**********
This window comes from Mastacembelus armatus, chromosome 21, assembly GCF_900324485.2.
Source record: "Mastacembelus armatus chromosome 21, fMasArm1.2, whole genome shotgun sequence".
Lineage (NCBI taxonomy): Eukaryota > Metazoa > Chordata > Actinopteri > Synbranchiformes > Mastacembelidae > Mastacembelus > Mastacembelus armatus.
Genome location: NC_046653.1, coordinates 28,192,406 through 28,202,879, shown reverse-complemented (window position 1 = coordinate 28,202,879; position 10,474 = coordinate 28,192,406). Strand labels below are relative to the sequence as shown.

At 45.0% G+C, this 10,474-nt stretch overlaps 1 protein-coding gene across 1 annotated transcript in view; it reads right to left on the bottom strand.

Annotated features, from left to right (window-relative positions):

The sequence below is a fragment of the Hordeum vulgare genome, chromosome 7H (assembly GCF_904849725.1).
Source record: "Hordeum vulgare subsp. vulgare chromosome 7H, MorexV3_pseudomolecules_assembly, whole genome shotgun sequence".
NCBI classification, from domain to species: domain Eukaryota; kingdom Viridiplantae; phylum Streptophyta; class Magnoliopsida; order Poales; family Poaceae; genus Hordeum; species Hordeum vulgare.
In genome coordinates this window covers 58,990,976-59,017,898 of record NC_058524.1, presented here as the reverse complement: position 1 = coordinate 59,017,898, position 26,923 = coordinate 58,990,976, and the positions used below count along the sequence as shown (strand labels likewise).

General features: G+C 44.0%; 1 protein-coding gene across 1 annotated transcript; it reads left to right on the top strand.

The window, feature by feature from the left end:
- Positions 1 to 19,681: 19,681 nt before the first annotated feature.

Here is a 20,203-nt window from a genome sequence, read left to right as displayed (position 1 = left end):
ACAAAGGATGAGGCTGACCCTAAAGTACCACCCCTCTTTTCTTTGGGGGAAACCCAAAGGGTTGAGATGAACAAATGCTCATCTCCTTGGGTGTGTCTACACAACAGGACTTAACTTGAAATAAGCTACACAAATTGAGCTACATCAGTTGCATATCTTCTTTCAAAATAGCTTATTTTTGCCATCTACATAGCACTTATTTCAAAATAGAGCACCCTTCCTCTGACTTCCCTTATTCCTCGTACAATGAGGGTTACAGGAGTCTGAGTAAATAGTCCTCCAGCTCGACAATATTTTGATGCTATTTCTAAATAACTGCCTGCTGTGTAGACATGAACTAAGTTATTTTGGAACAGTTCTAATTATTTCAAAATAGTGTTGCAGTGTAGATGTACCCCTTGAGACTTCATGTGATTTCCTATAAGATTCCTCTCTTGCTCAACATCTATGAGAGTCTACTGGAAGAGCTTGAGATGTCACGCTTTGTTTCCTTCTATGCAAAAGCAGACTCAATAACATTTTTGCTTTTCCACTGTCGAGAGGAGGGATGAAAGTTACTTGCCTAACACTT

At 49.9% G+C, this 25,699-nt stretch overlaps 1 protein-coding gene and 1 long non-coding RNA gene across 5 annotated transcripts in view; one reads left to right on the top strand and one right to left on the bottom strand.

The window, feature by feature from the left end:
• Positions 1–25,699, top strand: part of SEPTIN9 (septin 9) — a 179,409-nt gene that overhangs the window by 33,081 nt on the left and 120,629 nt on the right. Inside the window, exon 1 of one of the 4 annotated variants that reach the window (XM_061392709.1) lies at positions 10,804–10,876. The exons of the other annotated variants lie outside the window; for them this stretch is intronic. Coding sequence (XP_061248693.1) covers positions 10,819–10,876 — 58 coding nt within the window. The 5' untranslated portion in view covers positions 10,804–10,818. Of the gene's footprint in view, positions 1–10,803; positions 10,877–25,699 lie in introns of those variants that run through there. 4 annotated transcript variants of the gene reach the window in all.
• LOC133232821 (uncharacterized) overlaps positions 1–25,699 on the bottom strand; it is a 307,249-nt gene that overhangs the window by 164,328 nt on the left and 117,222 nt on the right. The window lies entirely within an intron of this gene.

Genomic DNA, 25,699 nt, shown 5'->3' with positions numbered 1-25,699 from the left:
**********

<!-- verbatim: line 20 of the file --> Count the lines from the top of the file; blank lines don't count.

Genomic DNA, 25,699 nt, shown 5'->3' with positions numbered 1-25,699 from the left: